Just before I completed this project, I came upon an article about Aldo van Eyck’s work and in particular about his transformation of residual space into public space. This analysis afforded me a deeper understanding of space appropriation, the meaning of architecture and the idea of non-determination of architectural spaces.

I started thinking about my campus « Le Solbosh, » and realized that the campus itself was a purely functional space that offered little versatility and little freedom of use. Students would merely use the space to attend classes or have a drink in their fraternities, but wouldn’t use the space to enjoy its university campus atmosphere, precisely because the space didn’t offer one.


As we can notice on the above graphs, more than 40% of the ground surface is dedicated to car space, even though vehicles have limited access and the campus is meant to be pedestrian-friendly. There are 1048 parking spaces and only 300 of them are underground.

So the first question that popped in my head was: why is all this surface still dedicated to car space when it is not even the main means of transport on campus (only 1/5 of it, as seen from the graphs)?

The Solbosh campus never really followed one main urbanization plan. It was created bit by bit, lacking the unity that any functional and practical space should have.

The extensions can be defined in 3 phases:

1.  The first project was created between the two world, located on a huge and empty plain outside of the city. The result was a low density building surrounded by open field.

2. The « student boom » of 1953 to 1970 overcrowded the university and forced it to quickly find a solution, which resulted in the construction of « temporary » prefabricated buildings (still in use today). The buildings were designed to be more dense and higher. A lot of extensions have been added to the existing buildings.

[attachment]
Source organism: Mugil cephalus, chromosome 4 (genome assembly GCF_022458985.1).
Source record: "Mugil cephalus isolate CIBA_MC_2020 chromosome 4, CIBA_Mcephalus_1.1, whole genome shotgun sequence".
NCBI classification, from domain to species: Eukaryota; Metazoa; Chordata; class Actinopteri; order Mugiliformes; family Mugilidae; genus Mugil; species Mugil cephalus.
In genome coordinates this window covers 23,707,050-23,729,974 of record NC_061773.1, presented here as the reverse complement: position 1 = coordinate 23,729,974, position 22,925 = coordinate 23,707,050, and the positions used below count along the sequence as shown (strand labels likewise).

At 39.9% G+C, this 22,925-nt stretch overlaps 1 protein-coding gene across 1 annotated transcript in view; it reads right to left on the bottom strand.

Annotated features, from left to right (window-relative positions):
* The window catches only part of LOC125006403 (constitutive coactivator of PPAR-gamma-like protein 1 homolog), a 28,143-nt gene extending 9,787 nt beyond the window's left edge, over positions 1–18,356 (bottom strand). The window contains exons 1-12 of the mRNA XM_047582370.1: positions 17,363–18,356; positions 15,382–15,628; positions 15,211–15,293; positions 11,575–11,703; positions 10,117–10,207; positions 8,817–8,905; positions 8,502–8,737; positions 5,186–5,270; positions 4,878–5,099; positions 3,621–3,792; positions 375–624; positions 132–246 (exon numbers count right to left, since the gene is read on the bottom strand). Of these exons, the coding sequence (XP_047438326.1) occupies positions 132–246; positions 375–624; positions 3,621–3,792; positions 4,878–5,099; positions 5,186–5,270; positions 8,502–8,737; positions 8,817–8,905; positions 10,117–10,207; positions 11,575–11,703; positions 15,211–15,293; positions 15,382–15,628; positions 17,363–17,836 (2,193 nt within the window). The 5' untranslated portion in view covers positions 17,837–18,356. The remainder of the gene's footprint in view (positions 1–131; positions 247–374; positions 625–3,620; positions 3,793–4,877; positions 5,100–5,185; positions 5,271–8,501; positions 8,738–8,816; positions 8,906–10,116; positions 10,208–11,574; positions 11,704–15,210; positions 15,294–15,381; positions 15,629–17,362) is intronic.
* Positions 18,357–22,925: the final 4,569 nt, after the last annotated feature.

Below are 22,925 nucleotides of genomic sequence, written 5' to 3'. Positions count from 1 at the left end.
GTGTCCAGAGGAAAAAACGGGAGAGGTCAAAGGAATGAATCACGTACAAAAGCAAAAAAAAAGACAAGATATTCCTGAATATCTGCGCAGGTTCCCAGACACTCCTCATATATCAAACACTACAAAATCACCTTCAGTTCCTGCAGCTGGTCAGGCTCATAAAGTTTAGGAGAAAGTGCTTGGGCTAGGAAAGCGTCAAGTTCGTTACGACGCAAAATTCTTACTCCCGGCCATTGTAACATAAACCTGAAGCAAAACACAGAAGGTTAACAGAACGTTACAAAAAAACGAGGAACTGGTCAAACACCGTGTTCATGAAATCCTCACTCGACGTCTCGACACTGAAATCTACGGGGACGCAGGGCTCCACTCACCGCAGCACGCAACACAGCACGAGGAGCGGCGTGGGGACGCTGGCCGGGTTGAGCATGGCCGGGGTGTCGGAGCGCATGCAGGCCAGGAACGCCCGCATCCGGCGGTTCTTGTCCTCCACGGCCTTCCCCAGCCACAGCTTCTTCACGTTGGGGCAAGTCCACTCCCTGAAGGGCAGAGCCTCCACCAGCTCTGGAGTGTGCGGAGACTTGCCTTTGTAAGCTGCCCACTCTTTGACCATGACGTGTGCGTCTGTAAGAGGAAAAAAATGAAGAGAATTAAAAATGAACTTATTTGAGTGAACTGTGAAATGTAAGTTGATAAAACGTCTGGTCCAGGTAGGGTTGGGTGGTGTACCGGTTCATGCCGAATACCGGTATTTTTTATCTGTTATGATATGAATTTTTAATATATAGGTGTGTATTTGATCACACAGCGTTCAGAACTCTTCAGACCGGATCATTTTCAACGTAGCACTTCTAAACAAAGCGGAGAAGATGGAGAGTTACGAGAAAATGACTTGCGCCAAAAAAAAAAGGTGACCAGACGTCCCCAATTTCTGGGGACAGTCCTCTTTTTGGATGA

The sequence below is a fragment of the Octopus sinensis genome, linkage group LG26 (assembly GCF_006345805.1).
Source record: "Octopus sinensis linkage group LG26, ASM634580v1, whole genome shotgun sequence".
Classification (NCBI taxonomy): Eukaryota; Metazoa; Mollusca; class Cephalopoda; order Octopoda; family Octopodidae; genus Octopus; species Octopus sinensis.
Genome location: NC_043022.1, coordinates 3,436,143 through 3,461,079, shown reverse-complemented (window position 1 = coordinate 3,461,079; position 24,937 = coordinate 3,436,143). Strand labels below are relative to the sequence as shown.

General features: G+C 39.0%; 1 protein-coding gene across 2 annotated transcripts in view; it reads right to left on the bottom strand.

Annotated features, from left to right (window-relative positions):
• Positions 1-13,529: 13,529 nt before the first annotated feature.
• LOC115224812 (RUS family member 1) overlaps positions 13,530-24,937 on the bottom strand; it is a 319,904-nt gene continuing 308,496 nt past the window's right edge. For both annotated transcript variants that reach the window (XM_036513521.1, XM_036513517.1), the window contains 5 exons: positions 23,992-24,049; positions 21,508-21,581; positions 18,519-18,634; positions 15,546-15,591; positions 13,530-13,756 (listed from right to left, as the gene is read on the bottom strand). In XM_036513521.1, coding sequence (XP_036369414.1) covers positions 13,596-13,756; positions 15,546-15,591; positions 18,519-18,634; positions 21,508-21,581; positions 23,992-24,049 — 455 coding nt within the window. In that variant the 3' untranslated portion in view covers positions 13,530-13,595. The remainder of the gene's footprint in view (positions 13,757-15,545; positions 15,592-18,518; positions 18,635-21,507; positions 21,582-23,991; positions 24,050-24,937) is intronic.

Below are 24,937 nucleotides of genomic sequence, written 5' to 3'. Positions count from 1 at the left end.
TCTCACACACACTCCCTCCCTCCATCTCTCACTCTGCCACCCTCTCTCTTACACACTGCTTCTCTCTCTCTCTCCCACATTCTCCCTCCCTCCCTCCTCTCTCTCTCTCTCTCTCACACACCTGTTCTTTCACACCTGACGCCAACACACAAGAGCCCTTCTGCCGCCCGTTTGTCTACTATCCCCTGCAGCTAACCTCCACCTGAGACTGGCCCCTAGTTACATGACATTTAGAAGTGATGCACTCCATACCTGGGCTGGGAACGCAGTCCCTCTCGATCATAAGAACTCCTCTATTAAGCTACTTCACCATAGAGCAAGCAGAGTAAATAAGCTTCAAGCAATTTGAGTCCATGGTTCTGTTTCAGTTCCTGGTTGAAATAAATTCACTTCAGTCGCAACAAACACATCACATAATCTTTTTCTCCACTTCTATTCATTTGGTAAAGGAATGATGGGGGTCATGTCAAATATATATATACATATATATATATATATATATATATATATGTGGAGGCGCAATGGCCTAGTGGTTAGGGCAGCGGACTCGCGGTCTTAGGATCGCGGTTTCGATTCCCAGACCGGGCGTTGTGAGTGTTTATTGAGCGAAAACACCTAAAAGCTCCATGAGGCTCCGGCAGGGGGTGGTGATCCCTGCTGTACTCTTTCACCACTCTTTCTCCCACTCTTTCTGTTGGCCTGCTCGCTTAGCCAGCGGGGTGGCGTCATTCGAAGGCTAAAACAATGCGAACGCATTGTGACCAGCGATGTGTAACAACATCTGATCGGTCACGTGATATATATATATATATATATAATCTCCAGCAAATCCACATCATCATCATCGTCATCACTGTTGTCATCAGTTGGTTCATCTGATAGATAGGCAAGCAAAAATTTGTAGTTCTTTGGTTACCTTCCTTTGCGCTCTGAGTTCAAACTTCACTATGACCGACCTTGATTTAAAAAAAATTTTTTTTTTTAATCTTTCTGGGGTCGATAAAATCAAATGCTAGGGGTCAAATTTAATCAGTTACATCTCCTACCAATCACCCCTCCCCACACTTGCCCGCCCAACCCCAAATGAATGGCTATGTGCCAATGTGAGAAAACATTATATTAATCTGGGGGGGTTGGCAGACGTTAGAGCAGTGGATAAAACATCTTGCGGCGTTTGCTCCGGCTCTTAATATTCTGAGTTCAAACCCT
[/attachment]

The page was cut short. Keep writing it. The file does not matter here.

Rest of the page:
3. The new student politic of 1992 granted a large subsidy to the university. The university used this grant to construct a lot of new buildings filling up the university grounds, as well as buying surrounding houses (mostly terraced houses). The sport field is transformed in a parking lot.

The campus was built gradually, as explained in the history tab, so it never had a master plan for ease access and use friendliness. It is a total maze for newcomers!

The main access is Paul Heger Road that divides the campus in two where all the secondary accesses are connected to it in an absolutely nonsensical way. The most important secondary access points are through buildings between different floors and and an unwieldy amount of doors… that close at night and on the weekend.

As shown by these 3 sections, we notice that the the campus isn’t level: there are 2 horizontal plateaus split in between by the Paul Heger road that still has its natural slope, meaning students cannot directly cross – they have to go through a building, climb stairs, to arrive on the desired side. This complicates the ease of access between them.


Green spaces

The parking lot has been replaced by a green space. Little units of polycarbonate boxes can be found all over the park. The PC boxes will, as result of their translucent material, will allow daylight into the building during daytime and make the buildings visible at night. The resulting effect will light up the park.

The new artery

A perpendicular axis has been designed to level the campus ground with Paul Héger. This artery runs pass the existing buildings while respecting their structure. All the new and old entities are made accessible through the axis.

A 5m high covered pedestrian plaza is thus created at the intersection at the two axis.

A cultural center

La Salle Delvaux is an old cinema on campus with a small bar. The extension of la Salle Delvaux will become the university’s new cultural center with different sections based on different arts. There will be a plastic art section (6 studios and one exhibition hall), a visual art section (5 auditoriums/projection room + Salle Delvaux), a musical section (a rehearsal room, a recording studio and a new radio studio for the campus radio station). All these rooms will be located around an outdoor atrium that can be used for concerts or exhibitions, with a complimentary bar and coffee shop.


A 900 m² library will be built as an extension to « la Salle Allende » that will look over the swimming pool and the new artery. There will be multi-functional rooms, study rooms, a conference hall and a restaurant. The library will be divided into 10 different units, with each of them having their own atmosphere.

Sports complex

A new sports hall will be created (next to the old one) with a fitness room, multi-functional room, locker rooms and an Olympic swimming pool (15 m x 50 m).

Thanks to Clement le Roux, Samy Belabes & Waldo de Keersmaecker for all the help